The Department of Planning, Industry and Environment (DPIE) is committed to adopting innovative and flexible ways of working to help employees strike the right balance between a rewarding career and everything else that life has to offer.
Most DPIE employees work an average of 35 hours per week, over a four-week period. Many employees work on a ‘flexitime’ system, depending on the nature of the work they perform. This means that by working extra hours on one day, they can take time off on other days.
Two staff members can share a position, either temporarily or permanently. For example, they can take turns to work two or three days each week. A job-sharing arrangement is possible if:
- both employees agree to the arrangement
- the arrangement is fair and equitable to them
- the arrangement is in the best interests of DPIE and does not detract from standards of customer service.
Family and community service leave
Paid leave may be granted to an employee:
- to care for family members
- to arrange or attend the funeral of a close family member
- where conditions such as fire, flood or snow threaten life or property or prevent the employee from getting to work.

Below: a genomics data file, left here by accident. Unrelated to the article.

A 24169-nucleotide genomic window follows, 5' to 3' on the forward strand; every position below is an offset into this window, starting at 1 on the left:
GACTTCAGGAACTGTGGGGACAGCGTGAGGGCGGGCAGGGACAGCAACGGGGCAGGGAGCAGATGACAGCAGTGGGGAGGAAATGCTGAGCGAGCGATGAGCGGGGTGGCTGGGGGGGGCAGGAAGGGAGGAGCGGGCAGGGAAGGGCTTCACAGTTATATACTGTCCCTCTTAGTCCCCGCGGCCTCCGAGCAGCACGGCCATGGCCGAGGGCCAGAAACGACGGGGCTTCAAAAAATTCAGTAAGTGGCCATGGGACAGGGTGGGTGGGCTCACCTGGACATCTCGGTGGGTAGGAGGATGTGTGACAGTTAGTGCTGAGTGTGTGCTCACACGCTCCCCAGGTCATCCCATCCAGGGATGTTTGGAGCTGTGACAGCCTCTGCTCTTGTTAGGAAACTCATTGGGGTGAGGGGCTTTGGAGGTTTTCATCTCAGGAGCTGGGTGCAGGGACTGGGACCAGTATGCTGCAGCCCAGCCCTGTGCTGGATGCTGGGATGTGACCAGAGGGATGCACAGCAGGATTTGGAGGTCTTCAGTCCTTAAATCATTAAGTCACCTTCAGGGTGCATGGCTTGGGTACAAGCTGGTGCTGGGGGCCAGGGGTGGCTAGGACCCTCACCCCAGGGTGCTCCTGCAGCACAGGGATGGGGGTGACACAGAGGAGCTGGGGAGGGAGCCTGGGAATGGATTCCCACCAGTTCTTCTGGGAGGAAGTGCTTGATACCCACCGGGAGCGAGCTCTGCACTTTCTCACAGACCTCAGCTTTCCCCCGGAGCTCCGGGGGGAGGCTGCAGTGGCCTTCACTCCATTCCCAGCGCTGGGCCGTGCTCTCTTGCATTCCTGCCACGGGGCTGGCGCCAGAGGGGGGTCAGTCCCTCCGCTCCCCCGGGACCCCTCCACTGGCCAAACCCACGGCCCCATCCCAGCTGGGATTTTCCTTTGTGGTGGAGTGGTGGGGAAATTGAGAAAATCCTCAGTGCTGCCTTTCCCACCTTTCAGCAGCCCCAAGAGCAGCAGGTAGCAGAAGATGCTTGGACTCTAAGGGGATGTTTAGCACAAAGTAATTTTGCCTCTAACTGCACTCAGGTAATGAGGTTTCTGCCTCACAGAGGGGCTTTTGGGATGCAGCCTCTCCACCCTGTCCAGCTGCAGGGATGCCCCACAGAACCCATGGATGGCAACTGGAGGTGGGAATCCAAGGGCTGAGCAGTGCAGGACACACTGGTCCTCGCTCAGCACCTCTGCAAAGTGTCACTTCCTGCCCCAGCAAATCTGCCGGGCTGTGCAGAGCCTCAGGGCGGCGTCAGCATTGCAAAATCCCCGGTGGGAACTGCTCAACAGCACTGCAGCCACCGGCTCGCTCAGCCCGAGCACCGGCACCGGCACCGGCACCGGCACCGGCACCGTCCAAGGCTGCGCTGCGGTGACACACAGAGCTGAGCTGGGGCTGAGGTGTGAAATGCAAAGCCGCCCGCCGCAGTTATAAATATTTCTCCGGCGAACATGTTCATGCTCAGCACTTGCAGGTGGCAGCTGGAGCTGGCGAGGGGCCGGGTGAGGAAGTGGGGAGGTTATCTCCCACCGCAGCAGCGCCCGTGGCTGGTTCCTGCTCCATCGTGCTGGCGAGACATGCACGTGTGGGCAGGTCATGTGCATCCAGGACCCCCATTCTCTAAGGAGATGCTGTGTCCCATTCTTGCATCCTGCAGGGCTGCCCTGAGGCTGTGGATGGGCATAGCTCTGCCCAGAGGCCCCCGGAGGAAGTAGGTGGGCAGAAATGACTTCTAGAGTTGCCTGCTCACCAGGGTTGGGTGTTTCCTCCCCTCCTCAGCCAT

Caring for sick dependants
If an employee's dependants are sick, they may be able to care for them by:
- taking family and community service leave
- taking sick leave
- taking unpaid leave (with their manager's permission) as set out in the appropriate award
- negotiating with their supervisor to work from home, where circumstances allow.
Leave without pay
Ongoing employees can take leave without pay, subject to approval, for such things as:
- pressing family issues, such as child care and compassionate needs
- travel, in conjunction with other paid leave
- career breaks
- other situations on a case-by-case basis, provided the employee intends to resume duty when the leave expires.
- In approving requests for leave without pay, we aim to balance the wishes of the employee with the needs of DPIE.
Working from home
Staff may be allowed to work from home, depending on the kind of work they do and as long as they are contactable at all times. However, home-based work cannot be a routine arrangement. Employees are more likely to get permission to work from home:
- if family members are sick
- where a project must be completed urgently and working from home is the best way to achieve this
- for managing emergency situations at night or on weekends
- where the work is suitable to be done at home.